Obama Said Something About Gay Marriage No Other President Has During a State of the Union


During his State of the Union in the nation's capital Tuesday night, President Barack Obama offered his view that same-sex couples' right to marry is a "civil right," taking a stand unlike any president before him on the issue of marriage equality.

"I've seen something like gay marriage go from a wedge issue used to drive us apart," he said, "to a story of freedom across our country, a civil right now legal in states that 7 in 10 Americans call home."

His remarks serve as a conclusion to the long and winding path he's walked on the issue. During his 2008 campaign, he came out against marriage equality, saying that marriage was "between a man and a woman" and that he was "not in favor of gay marriage." 

In May 2012, however, he revealed his support for the right of same-sex couples to wed. "At a certain point, I've just concluded that for me personally it is important for me to go ahead and affirm that I think same-sex couples should be able to get married," he said then.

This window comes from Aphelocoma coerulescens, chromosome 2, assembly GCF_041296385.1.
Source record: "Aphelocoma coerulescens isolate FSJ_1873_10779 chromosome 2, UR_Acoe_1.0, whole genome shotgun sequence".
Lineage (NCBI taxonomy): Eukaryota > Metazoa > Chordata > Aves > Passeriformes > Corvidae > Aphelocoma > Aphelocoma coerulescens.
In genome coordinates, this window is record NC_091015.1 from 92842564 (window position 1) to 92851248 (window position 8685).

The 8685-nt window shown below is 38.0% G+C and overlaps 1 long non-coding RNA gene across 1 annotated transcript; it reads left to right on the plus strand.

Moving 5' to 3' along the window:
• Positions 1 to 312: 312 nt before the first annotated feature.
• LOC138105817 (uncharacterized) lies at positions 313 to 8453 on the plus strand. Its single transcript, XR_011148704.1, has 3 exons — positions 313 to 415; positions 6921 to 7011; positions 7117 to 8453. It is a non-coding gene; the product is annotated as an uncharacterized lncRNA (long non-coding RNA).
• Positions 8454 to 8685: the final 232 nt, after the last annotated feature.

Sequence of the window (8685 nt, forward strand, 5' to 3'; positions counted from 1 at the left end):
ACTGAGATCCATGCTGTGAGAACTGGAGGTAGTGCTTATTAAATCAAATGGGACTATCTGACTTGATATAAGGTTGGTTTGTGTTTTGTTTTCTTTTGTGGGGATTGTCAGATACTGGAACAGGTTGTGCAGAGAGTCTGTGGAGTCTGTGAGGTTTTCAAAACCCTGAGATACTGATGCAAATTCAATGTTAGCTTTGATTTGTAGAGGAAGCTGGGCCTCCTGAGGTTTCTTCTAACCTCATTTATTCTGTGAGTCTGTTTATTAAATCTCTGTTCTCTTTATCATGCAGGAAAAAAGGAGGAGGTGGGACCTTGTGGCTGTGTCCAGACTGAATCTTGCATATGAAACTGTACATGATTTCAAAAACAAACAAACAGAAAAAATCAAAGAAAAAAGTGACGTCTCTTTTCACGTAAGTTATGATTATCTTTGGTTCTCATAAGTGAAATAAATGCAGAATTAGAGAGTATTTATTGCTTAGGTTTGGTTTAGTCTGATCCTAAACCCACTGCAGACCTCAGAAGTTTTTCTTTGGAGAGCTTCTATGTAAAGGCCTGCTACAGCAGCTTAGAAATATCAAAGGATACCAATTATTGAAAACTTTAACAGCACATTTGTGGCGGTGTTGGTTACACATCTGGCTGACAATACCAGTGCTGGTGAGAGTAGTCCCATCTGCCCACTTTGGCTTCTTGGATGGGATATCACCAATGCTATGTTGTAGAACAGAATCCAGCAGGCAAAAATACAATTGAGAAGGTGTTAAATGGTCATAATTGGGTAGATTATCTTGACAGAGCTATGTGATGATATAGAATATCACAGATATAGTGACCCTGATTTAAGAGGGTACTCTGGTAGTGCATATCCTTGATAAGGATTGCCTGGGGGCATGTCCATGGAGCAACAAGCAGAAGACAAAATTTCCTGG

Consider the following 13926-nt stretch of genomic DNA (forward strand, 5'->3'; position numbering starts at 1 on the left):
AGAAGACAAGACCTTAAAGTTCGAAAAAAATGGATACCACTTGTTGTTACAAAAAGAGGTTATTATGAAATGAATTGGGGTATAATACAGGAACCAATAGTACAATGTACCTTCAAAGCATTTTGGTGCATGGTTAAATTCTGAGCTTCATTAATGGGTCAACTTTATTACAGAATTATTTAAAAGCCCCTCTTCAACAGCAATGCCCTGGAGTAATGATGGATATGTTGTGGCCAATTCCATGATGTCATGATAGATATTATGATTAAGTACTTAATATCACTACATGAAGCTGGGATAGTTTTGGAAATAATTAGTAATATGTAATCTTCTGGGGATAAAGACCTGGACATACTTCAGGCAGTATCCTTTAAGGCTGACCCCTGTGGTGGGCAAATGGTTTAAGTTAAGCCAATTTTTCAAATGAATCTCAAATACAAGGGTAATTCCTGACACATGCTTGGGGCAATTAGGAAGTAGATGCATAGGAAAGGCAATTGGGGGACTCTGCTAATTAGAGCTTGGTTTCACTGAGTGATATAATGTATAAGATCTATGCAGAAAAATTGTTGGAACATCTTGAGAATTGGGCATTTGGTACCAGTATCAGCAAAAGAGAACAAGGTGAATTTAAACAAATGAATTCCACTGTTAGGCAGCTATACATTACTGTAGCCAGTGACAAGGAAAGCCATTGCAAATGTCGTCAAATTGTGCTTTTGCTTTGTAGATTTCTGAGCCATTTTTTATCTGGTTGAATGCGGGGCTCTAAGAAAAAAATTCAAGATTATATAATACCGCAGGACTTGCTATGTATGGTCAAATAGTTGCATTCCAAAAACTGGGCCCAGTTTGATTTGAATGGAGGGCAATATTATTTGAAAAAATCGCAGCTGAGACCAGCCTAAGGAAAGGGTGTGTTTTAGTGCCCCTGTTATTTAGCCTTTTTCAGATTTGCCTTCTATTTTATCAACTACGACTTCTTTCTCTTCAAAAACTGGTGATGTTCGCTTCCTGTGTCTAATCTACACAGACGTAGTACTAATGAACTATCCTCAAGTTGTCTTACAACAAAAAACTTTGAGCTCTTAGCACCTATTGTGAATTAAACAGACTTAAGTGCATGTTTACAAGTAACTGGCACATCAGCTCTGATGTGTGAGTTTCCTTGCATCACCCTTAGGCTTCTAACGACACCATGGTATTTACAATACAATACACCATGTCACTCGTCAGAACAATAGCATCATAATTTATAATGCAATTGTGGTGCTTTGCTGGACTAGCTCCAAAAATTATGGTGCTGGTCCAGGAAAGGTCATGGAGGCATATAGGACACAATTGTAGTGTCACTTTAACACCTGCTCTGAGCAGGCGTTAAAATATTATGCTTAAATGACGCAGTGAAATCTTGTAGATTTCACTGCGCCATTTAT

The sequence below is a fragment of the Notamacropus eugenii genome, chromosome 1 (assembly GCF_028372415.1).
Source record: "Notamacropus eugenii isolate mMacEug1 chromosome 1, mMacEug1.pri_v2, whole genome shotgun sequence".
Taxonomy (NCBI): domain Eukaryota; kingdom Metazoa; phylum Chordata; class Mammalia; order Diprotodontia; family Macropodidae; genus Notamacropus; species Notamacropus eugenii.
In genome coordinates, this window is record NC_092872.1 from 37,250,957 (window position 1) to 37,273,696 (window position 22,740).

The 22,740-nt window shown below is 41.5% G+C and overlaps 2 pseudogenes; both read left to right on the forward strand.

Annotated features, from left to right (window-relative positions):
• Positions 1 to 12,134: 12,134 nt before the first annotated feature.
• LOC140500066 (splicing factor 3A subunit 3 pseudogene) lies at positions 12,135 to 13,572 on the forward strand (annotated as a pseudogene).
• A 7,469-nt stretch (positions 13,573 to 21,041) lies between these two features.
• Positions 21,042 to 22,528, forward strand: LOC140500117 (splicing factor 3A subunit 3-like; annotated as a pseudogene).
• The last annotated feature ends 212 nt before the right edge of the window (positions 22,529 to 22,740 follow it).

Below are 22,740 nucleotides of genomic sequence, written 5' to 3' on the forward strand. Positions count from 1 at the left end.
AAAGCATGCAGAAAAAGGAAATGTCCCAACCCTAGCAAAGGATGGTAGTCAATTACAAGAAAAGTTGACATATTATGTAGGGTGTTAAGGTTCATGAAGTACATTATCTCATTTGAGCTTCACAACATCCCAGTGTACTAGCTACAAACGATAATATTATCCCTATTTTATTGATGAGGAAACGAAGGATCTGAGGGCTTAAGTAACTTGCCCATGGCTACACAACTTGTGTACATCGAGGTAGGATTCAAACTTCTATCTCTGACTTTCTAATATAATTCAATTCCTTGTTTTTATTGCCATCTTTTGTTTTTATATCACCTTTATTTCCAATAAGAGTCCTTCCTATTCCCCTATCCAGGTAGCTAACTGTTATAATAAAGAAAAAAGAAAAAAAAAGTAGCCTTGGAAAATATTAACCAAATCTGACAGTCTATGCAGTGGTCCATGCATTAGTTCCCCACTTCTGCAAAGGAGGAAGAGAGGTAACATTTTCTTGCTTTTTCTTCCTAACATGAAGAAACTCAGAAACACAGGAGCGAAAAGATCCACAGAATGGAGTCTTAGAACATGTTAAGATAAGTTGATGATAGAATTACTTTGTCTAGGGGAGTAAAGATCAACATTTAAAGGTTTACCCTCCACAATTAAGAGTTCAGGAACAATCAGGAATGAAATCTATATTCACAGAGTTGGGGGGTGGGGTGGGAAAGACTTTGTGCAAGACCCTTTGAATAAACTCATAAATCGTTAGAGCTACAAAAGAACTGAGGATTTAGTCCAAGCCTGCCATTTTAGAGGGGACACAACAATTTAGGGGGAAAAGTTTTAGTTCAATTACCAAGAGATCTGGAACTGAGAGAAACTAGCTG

Adam Lau/AP

Obama's remarks on Tuesday night come just four days after the Supreme Court agreed to hear four cases challenging state bans on same-sex marriage. "If the court rules in favor of a nationwide right to marry," wrote Mic's Greg Krieg, "the justices would effectively end the decades-long legal debate and allow gay couples to wed in all 50 states."

According to the Human Rights Campaign and BuzzFeed's Chris Geidner, Obama's remarks also included the first-ever use of the words "bisexual" and "transgender" in a State of the Union address.

Though the comments were but a small portion of this year's symbolic State of the Union — the entire speech totaled about 6,500 words — they're a hugely important milestone in the fight for marriage equality. As Geidner writes, "Now the president will make clear that he has traveled the path to meet advocates at their goal: marriage equality is a civil right."

It's a watershed moment, not only for the president, but for the country as a whole.